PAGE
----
Battery minerals, Commodities, Finance, News

Lithium and nickel miners jump up ASX


The battery and critical minerals boom is well and truly here as mining companies such as Pilbara Minerals, Chalice Mining and Galaxy Resources catapulted in value over the past 12 months.

As part of its 16th Aussie Mine report, PricewaterhouseCooper (PwC) unveiled updated rankings of the mid-tier 50 (MT50) – the biggest ASX mining companies outside the top 50 ASX companies (ASX50).

Lithium miner Pilbara Minerals jumped 28 places to eighth place on the MT50, with its market capitalisation enjoying a 656 per cent rise in the previous financial year.

Nickel and copper miner Chalice Mining rose 34 places to 11th place on the MT50, representing a 752 per cent increase in its market cap in the 12 months to June 30 2021.

Galaxy Resources’ market cap increased by 485 per cent to $1.856 billion at the end of the 2021 financial year (FY21), also catapulting the company up the MT50 ranks.

Other companies highlighted in the report include Lynas Rare Earths, Champion Iron, Nickel Mines and Orocobre, with their recent achievements translating to rising investor support.

PwC found that while the demand for battery minerals is booming, other minerals also enjoyed great growth in FY21.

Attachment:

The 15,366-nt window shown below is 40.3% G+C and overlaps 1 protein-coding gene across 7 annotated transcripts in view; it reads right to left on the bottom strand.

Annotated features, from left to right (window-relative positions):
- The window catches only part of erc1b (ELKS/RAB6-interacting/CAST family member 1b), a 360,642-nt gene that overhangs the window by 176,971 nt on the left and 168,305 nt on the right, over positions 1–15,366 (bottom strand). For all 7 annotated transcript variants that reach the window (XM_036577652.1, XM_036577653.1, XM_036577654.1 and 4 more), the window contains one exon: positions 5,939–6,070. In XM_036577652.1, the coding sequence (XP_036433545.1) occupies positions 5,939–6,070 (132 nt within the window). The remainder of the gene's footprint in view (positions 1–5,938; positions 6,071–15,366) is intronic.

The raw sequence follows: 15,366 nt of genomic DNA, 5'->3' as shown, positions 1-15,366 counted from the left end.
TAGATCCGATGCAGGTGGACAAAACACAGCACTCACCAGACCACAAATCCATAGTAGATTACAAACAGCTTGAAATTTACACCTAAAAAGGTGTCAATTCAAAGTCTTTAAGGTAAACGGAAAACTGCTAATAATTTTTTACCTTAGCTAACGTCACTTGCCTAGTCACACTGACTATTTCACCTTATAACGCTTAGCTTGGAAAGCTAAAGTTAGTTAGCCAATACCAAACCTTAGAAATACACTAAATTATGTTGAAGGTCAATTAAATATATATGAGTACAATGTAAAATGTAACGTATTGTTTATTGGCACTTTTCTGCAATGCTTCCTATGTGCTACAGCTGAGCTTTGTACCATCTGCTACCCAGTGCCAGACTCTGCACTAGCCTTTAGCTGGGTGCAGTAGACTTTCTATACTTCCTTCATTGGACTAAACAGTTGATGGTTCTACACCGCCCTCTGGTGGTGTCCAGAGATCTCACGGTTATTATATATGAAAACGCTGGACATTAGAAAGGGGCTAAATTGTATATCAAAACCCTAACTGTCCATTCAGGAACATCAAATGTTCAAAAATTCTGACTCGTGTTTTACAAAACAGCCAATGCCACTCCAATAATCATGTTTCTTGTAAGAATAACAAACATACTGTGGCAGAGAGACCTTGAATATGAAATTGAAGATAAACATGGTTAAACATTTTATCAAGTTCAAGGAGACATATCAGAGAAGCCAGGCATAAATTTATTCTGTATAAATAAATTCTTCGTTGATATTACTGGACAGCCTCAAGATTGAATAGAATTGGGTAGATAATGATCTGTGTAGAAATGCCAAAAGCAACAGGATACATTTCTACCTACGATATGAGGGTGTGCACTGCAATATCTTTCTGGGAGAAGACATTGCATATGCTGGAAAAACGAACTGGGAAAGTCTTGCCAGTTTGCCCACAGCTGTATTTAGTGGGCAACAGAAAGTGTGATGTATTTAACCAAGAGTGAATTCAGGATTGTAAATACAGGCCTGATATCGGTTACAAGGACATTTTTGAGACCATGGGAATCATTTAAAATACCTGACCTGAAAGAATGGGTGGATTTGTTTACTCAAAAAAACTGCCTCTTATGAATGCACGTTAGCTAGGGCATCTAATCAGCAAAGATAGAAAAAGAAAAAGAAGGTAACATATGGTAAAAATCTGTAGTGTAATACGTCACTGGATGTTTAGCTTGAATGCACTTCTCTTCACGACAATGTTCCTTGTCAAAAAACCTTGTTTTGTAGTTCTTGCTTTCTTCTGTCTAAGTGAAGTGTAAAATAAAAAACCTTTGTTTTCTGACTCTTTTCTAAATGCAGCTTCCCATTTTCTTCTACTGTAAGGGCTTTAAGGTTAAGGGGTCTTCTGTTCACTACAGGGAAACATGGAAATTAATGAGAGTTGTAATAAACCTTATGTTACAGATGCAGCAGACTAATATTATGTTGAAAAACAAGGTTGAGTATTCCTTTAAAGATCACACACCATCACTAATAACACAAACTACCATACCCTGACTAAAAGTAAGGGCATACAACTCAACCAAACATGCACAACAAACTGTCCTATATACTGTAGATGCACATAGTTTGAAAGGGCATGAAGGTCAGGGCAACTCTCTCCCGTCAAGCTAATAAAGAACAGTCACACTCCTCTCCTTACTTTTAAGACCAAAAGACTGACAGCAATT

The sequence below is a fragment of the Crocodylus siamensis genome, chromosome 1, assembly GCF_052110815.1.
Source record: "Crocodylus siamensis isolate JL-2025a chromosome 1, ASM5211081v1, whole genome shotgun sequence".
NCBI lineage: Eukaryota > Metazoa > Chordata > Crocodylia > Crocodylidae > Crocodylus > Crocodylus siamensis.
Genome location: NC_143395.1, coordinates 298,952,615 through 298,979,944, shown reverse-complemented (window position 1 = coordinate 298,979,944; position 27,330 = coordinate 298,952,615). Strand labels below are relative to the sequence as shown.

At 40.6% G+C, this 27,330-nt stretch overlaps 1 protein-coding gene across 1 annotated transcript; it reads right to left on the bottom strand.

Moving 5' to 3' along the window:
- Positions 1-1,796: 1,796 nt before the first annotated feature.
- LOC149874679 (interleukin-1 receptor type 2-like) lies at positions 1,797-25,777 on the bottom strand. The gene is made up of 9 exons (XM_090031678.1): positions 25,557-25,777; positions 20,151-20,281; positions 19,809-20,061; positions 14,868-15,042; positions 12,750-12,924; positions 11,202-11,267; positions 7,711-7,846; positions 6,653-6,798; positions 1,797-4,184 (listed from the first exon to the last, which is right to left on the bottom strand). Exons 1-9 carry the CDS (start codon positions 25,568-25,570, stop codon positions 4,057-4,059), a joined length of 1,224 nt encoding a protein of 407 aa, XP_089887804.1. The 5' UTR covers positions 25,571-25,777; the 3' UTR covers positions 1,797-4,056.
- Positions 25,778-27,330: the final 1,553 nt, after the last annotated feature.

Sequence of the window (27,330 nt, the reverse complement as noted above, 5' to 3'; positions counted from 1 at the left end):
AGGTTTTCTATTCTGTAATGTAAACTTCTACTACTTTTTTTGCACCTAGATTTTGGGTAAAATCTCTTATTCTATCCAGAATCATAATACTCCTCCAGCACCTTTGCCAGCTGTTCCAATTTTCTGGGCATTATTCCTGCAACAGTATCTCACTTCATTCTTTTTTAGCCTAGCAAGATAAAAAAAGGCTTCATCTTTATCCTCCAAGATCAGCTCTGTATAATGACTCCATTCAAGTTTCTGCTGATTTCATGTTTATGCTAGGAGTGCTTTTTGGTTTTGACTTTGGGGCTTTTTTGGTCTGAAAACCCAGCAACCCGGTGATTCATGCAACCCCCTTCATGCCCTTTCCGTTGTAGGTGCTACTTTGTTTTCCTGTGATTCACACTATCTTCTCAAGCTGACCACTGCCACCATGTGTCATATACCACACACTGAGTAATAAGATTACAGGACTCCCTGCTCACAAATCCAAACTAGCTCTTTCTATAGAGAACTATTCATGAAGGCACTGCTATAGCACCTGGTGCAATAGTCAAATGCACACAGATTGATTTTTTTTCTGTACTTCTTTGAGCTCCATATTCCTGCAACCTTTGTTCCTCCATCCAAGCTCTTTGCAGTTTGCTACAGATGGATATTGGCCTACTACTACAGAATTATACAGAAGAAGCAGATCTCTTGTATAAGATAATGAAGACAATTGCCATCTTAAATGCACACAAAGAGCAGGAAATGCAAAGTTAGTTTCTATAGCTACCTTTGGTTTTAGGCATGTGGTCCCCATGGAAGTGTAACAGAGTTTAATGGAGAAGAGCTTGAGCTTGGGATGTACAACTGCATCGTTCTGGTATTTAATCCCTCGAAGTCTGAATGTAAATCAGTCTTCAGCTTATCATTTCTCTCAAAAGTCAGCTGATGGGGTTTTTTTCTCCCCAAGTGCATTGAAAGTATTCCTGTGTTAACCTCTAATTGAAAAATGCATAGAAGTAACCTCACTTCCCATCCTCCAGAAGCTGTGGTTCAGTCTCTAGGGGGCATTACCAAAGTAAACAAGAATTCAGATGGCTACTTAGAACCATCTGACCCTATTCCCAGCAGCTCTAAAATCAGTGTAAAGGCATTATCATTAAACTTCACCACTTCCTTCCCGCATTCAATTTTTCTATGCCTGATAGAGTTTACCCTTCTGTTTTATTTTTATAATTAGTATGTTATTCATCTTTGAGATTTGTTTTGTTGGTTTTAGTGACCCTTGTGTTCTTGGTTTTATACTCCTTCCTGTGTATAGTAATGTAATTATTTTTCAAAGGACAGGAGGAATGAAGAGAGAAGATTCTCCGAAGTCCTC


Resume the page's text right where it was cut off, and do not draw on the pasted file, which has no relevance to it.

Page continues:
The market value of iron ore companies increased by 178 per cent, reflective of the record price period in May.

However, since then, the price for 62 per cent Australian iron ore has experienced a new low, dropping beneath $US90 ($124) per tonne in November.

While gold companies continue to dominate the MT50, making up 36 per cent of companies and 33 per cent of overall value, in the 2020 Aussie Mine report, they made up 44 per cent of companies represented.

Critical minerals now make up 34 per cent of the MT50 and 31 per cent of overall value. Four coal companies remain in the MT50 – Yancoal, Whitehaven Coal, New Hope and Coronado Global Resources. 

Only six of the mining companies in the MT50 experienced a decrease in market cap in FY21.

“In times of great uncertainty we often witness a flight to gold – and that was certainly the case in 2020 – but this year, critical minerals are catching up, reflecting changes in investor intentions on climate solutions,” PwC Australia national mining leader Debbie Smith said.

“The volatility of recent years across commodities is showing no signs of slowing down, with faster than expected declines to iron ore prices and further increases to coal and critical metals prices bearing on the Australian market since the end of our review period.”

PwC Australia partner Marc Upcroft expects the demand for critical minerals to continue rising, in line with the electrification and broader decarbonisation movement.

“Over the next decade, electric vehicle production will increase ten-fold, and charging infrastructure will need to grow by 30 times and installed renewable power will need to triple in capacity,” he said.

“Australia is poised to be a global leader in the new energy economy, due to its natural endowment of critical minerals such as lithium, nickel, copper, graphite, rare earths and cobalt – not to mention its track record and a credible and reliable exporter of commodities.”

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